This is part of our special feature on Radicalism and Violence.
Artists Hank Willis Thomas and Yosman Botero have experienced racial inequality and terror, as well as issues of gun violence first hand. In 2000, Thomas’ best friend and cousin was murdered for a piece of jewelry outside a Philadelphia night club. The fact “that someone could be killed over a tiny commodity” did not let Thomas rest, and he felt determined to challenge our commodity culture and its resulting greed juxtaposed against the promise of a Mastercard slogan. “Raise Up,” on the other hand, calls awareness to racism and police brutality, pulling viewers into countless unarmed victim cases and making them witnesses to inequality.
Yosman Botero depicts the violence in his birthplace, Cúcuta, a Colombian city situated on the border to Venezuela, that has been a hub for a multitude of criminal activities: a transshipment point for drugs, contraband smuggling, arms trafficking and illegal mining. His shimmering gold guns point to security forces, increasingly corrupt entities wherein significant amounts of weapons and munitions vanish through the desire for power and money by criminal groups ready to pull the trigger.
–Nicole Shea for EuropeNow
Hank Willis Thomas
History is Past, Past is Present, 2017 © Hank Willis Thomas. Courtesy of the artist and Jack Shainman Gallery, New YorkPriceless #1, 2004 © Hank Willis Thomas. Courtesy of the artist and Jack Shainman Gallery, New YorkRaise Up, 2014 © Hank Willis Thomas. Courtesy of the artist and Jack Shainman Gallery, New York
The sculptural works are part of Thomas’ Punctum series which draws inspiration from French philosopher Roland Barthes’ idea of the punctum: that “element which rises from the [photographic] scene, shoots out of it like an arrow and pierces.” Thomas uses this concept to select and re-frame segments of historic photographs which he then renders in 3-dimensions. Through cropping and isolation, Thomas encourages the viewer to contemplate framing itself.
In Raise Up, Thomas creates a monument to an early 1960s photograph by Ernest Cole (1940–1990), one of the few “Black” photographers to document life in apartheid-era South Africa. In the original photograph, gold mine recruits are stripped down for a group medical examination. Thomas distills the impact of Cole’s image by reproducing the workers’ raised arms in bronze in three dimensions. The gesture recalls countless other images made in the decades since – reminders of how violence against racialized groups persists.
Hank Willis Thomas is a conceptual artist working primarily with themes related to perspective identity, commodity, media, and popular culture. His work has been exhibited throughout the United States and abroad including the International Center of Photography, New York; Guggenheim Museum Bilbao, Spain; Musée du quai Branly, Paris; Hong Kong Arts Centre, Hong Kong, and the Witte de With Center for Contemporary Art, Netherlands. Thomas’ work is included in numerous public collections including the Museum of Modern Art, New York; Solomon R. Guggenheim Museum, New York; Whitney Museum of American Art, New York; Brooklyn Museum, New York; High Museum of Art, Atlanta, and the National Gallery of Art, Washington D.C. His collaborative projects include Question Bridge: Black Males , In Search Of The Truth (The Truth Booth) , and For Freedoms , which was awarded the 2017 ICP Infinity Award for New Media and Online Platform. In 2012, Question Bridge: Black Males debuted at the Sundance Film Festival and was selected for the New Media Grant from the Tribeca Film Institute. Thomas is also the recipient of the Guggenheim Fellowship (2018), AIMIA | AGO Photography Prize (2017), Soros Equality Fellowship (2017), and is a member of the New York City Public Design Commission. Thomas holds a B.F.A. from New York University (1998) and an M.A./M.F.A. from the California College of the Arts (2004). He received honorary doctorates from the Maryland Institute of Art and the Institute for Doctoral Studies in the Visual Arts in 2017. Thomas is represented by Jack Shainman Gallery, New York; Ben Brown Fine Arts, London; Goodman Gallery, South Africa; and Marauni Mercier, Belgium.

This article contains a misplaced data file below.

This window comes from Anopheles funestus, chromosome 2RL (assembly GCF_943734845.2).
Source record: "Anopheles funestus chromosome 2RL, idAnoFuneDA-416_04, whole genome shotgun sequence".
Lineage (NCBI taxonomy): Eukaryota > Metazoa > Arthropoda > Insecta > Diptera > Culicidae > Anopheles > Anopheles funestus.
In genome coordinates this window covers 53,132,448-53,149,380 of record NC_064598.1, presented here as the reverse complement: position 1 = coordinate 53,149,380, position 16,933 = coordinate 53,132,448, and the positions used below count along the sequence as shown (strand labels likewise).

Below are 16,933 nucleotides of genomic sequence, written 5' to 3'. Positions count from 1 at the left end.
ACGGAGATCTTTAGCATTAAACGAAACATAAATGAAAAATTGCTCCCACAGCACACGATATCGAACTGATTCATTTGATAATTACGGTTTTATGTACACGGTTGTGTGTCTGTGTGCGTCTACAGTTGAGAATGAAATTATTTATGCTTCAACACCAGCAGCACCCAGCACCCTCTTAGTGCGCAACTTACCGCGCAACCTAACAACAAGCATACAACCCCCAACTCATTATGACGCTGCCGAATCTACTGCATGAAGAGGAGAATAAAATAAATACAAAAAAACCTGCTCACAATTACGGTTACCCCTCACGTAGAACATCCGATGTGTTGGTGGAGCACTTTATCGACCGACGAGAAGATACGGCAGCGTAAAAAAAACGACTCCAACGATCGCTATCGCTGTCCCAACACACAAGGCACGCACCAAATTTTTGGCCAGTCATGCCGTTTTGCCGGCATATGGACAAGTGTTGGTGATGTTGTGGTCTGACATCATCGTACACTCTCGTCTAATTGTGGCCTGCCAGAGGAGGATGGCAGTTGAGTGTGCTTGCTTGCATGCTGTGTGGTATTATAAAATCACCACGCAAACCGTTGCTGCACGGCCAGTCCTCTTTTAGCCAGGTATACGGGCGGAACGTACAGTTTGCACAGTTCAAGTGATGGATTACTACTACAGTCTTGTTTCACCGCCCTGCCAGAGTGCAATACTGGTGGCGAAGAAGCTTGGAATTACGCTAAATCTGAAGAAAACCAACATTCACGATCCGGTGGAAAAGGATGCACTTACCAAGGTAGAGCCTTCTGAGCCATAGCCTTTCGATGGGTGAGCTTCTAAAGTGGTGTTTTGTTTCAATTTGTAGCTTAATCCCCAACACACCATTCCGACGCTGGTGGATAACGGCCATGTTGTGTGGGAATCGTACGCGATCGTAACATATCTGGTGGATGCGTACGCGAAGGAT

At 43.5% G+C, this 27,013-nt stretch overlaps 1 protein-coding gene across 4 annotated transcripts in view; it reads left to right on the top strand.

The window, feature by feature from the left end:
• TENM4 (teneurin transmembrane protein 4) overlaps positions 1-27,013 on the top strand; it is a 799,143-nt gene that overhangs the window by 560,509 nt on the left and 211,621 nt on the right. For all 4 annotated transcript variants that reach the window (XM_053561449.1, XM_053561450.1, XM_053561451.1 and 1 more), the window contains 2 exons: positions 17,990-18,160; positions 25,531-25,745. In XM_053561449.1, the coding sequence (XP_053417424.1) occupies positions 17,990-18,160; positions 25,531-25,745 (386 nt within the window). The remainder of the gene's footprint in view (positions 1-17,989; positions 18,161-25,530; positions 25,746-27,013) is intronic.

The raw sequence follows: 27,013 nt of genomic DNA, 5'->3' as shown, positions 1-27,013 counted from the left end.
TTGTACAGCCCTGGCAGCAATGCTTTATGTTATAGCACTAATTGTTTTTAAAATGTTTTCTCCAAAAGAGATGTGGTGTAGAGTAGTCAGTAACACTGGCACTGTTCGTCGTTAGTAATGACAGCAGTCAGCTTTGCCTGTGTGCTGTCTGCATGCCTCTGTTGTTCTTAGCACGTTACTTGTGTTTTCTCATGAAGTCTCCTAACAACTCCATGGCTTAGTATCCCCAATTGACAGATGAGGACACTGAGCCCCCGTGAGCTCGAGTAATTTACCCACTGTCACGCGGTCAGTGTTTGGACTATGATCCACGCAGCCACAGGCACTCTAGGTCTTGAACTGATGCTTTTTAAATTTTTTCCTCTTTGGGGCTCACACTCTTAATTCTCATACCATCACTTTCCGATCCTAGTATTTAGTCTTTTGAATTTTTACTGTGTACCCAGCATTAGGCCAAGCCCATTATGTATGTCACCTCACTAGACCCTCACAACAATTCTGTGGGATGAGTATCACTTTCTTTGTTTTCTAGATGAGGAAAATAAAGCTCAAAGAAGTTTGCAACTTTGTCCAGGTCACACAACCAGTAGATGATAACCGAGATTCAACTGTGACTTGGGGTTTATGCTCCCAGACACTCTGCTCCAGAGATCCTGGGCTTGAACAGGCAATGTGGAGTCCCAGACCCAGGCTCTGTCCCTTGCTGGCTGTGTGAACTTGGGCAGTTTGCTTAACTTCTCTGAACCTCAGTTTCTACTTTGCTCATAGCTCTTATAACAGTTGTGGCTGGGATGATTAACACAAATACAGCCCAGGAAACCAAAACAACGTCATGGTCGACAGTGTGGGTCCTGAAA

This series constructs an intertwined form through the repeated superposition of layers of a rifle, concealing the illusion of a fictive object. These collages, held on a neutral black background, take over the focus of documentary photography of museum or jewel catalogs and transfer the concept of cultural value to the new presentation, which underlines their craftsmanship character.
The reinterpretation of historical iconic objects, such as a firearm, allows Botero to link the pre-colonial past with the armed conflict of decades and the current situation in Colombia.
Yosman Botero Gomez was born in the city of Cúcuta – Colombia in 1983. He graduated in fine arts in 2010 at the University of Antioquia in Medellin-Colombia. His work, which blends easily between different creative elements addressing drawing, painting, video and installation, has received numerous honors and awards. His work focuses mainly in the pictorial representation creating a tri-dimensional effect using many layers of painted glass, in order to confront a work of art with the observer but in an everyday context. Botero lives and works in Spain.
Nicole Shea ran CenterArts Gallery in Newburgh from 2009-2012 and later incorporated her arts experience into the leadership training at West Point. In 2015, she founded a large-scale sculpture walk outside the gates of West Point, which she has been curating together with the founding members of Collaborative Concepts in a community effort to revitalize the area via the arts. She is also Executive Editor of EuropeNow and Director of the Council for European Studies.
Published on October 2, 2018.